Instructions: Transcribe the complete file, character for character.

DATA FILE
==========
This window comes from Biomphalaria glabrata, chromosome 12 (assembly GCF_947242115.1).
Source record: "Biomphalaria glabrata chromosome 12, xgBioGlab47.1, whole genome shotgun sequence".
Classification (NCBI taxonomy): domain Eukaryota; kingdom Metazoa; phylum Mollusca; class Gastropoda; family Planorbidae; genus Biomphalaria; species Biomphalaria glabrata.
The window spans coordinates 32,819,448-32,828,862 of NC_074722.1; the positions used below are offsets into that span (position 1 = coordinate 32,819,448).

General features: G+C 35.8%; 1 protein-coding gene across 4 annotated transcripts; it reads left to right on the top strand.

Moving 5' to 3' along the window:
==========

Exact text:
This window comes from Biomphalaria glabrata, chromosome 12 (assembly GCF_947242115.1).
Source record: "Biomphalaria glabrata chromosome 12, xgBioGlab47.1, whole genome shotgun sequence".
Classification (NCBI taxonomy): domain Eukaryota; kingdom Metazoa; phylum Mollusca; class Gastropoda; family Planorbidae; genus Biomphalaria; species Biomphalaria glabrata.
The window spans coordinates 32,819,448-32,828,862 of NC_074722.1; the positions used below are offsets into that span (position 1 = coordinate 32,819,448).

General features: G+C 35.8%; 1 protein-coding gene across 4 annotated transcripts; it reads left to right on the top strand.

Moving 5' to 3' along the window: